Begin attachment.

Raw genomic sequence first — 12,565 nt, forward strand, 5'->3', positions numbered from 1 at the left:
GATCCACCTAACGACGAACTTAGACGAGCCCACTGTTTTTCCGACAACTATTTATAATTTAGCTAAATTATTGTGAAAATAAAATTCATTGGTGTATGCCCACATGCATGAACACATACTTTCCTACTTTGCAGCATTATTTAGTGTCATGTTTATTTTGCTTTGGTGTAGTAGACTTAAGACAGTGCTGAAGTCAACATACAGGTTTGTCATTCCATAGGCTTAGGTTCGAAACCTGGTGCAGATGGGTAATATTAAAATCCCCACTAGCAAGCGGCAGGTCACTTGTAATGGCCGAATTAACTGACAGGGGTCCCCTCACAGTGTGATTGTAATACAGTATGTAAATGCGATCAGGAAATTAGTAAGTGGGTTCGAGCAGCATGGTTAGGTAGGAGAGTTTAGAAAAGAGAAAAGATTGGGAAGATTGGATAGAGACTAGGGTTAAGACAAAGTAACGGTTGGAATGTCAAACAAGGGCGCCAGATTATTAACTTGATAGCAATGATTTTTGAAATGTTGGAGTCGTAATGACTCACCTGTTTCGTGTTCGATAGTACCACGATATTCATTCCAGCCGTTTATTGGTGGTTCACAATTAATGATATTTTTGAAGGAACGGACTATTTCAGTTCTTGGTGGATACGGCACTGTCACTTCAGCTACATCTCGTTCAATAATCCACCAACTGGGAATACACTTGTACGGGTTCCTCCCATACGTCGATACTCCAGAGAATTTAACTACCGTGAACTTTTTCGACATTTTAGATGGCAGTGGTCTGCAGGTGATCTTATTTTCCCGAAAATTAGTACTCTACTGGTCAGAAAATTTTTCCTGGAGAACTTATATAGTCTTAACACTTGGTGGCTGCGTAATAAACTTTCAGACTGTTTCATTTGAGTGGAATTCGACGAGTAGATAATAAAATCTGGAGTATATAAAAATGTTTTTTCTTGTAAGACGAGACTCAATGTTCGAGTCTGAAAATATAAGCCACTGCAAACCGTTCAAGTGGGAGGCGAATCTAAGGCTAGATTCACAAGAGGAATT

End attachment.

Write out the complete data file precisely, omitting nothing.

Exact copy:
Raw genomic sequence first — 12,565 nt, forward strand, 5'->3', positions numbered from 1 at the left:
GATCCACCTAACGACGAACTTAGACGAGCCCACTGTTTTTCCGACAACTATTTATAATTTAGCTAAATTATTGTGAAAATAAAATTCATTGGTGTATGCCCACATGCATGAACACATACTTTCCTACTTTGCAGCATTATTTAGTGTCATGTTTATTTTGCTTTGGTGTAGTAGACTTAAGACAGTGCTGAAGTCAACATACAGGTTTGTCATTCCATAGGCTTAGGTTCGAAACCTGGTGCAGATGGGTAATATTAAAATCCCCACTAGCAAGCGGCAGGTCACTTGTAATGGCCGAATTAACTGACAGGGGTCCCCTCACAGTGTGATTGTAATACAGTATGTAAATGCGATCAGGAAATTAGTAAGTGGGTTCGAGCAGCATGGTTAGGTAGGAGAGTTTAGAAAAGAGAAAAGATTGGGAAGATTGGATAGAGACTAGGGTTAAGACAAAGTAACGGTTGGAATGTCAAACAAGGGCGCCAGATTATTAACTTGATAGCAATGATTTTTGAAATGTTGGAGTCGTAATGACTCACCTGTTTCGTGTTCGATAGTACCACGATATTCATTCCAGCCGTTTATTGGTGGTTCACAATTAATGATATTTTTGAAGGAACGGACTATTTCAGTTCTTGGTGGATACGGCACTGTCACTTCAGCTACATCTCGTTCAATAATCCACCAACTGGGAATACACTTGTACGGGTTCCTCCCATACGTCGATACTCCAGAGAATTTAACTACCGTGAACTTTTTCGACATTTTAGATGGCAGTGGTCTGCAGGTGATCTTATTTTCCCGAAAATTAGTACTCTACTGGTCAGAAAATTTTTCCTGGAGAACTTATATAGTCTTAACACTTGGTGGCTGCGTAATAAACTTTCAGACTGTTTCATTTGAGTGGAATTCGACGAGTAGATAATAAAATCTGGAGTATATAAAAATGTTTTTTCTTGTAAGACGAGACTCAATGTTCGAGTCTGAAAATATAAGCCACTGCAAACCGTTCAAGTGGGAGGCGAATCTAAGGCTAGATTCACAAGAGGAATT